If you’re a child of the 80’s such as myself, then you know this movie. I grew up with it,Nov1 and in fact, my sister and I watched it so many times we know every nuance, line, and soundtrack swell in it (
we even figured out what Bastian named the child-like Empress, just from the movie!). Between my childhood love for the story, and spurred on by a recent blog post I’d read, I figured it was time to sit down with this beloved work of the imagination, for that is truly what it is. There are so many cleverly built layers to this story, it takes you even further and beyond where the movie leaves off. For the sake of candor, I will say that for me, there were some big weaknesses in the story. While there are some bigger, higher concepts laid within the story, it is still at the end of the day, a children’s book after all. Worthy of a read, but probably better read out loud to the kids at bedtime. Or better yet, for them to read out loud to you. ♥

Book Two:
The Handmaid’s Tale by Margaret Atwood

Nov2It seems as though this book has had a bit of a revival lately. I heard some folks at MileHiCon talking about it on a panel, and interest piqued, I took it up to read it. Since then I’ve seen all these current articles coming out about the book, and how it’s story is now seemingly a possibility (heavily due to our current President-2017).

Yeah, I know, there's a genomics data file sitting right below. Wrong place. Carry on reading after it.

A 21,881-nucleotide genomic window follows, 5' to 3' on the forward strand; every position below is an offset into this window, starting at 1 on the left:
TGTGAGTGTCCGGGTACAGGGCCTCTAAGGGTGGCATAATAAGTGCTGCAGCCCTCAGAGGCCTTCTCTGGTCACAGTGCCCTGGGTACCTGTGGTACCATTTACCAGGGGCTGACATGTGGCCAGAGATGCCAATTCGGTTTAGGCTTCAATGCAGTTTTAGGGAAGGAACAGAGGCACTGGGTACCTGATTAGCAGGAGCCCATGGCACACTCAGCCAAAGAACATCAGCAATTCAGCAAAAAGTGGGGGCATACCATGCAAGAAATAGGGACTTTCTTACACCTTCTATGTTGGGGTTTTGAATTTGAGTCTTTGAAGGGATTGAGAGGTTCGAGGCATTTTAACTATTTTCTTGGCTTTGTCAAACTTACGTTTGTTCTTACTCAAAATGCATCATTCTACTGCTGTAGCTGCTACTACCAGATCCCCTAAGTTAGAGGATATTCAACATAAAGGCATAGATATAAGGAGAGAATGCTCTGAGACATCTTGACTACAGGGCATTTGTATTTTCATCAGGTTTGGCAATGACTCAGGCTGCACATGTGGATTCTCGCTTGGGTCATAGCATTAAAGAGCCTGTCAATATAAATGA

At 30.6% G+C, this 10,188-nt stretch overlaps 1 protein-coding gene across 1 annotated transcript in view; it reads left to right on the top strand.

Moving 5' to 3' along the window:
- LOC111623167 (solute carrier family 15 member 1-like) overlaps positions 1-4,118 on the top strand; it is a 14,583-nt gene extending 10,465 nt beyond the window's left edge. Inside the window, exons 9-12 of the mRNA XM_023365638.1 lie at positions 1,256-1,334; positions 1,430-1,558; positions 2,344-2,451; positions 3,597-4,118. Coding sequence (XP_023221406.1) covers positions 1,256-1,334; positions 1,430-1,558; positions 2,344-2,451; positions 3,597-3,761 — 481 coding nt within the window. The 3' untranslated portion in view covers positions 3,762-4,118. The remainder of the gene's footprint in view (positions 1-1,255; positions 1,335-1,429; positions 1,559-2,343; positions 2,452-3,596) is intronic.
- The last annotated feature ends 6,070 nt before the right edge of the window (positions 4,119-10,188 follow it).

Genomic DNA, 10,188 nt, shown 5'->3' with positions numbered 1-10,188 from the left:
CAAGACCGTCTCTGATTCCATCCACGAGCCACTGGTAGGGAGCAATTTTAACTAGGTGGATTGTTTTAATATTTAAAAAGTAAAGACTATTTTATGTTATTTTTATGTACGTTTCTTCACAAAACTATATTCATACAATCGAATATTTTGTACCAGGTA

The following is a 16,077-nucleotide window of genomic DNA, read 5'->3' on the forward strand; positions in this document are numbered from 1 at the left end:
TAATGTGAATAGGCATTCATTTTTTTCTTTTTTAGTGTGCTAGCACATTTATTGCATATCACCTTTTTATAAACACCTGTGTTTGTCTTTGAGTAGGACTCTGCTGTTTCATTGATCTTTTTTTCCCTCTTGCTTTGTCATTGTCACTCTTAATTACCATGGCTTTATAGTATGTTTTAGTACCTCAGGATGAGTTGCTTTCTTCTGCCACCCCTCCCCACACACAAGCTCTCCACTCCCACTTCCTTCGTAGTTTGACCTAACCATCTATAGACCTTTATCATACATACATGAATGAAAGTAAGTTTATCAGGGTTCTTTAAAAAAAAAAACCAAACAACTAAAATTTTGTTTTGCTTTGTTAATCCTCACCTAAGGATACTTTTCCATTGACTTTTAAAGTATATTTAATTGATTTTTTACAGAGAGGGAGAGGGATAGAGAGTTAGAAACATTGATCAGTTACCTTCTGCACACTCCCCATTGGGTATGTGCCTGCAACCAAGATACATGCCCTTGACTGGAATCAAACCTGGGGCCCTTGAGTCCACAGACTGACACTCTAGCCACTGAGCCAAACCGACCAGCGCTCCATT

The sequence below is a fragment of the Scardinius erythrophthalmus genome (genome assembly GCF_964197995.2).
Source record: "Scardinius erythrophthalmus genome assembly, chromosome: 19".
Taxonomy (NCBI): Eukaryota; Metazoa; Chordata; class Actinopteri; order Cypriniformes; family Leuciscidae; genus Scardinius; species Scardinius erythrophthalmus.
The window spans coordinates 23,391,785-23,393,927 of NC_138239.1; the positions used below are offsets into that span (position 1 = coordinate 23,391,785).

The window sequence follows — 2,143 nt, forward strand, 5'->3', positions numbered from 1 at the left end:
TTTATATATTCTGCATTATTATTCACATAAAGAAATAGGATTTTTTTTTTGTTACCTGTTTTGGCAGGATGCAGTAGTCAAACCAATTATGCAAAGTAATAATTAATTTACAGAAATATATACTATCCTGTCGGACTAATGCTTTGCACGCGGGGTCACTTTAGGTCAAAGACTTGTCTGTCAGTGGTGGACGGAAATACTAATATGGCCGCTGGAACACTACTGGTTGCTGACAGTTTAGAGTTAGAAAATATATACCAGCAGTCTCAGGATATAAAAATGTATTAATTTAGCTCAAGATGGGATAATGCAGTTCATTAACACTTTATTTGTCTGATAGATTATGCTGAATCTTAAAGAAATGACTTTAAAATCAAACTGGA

Now, I haven’t the desire to take up some big discussion on politics or feminism, there are plenty doing so out there right now. All I want to say about it, and most of what I read, is “Go read the book.” The reason it seems so scary a story, it because of its “this could really happen” dystopian vibe (just like 1984 and so many others). Its designed this way. Take it as you chose, a good read, a good story, a scary story, or a warning for our futures ~ that is after all, the magic inherent in books! 😉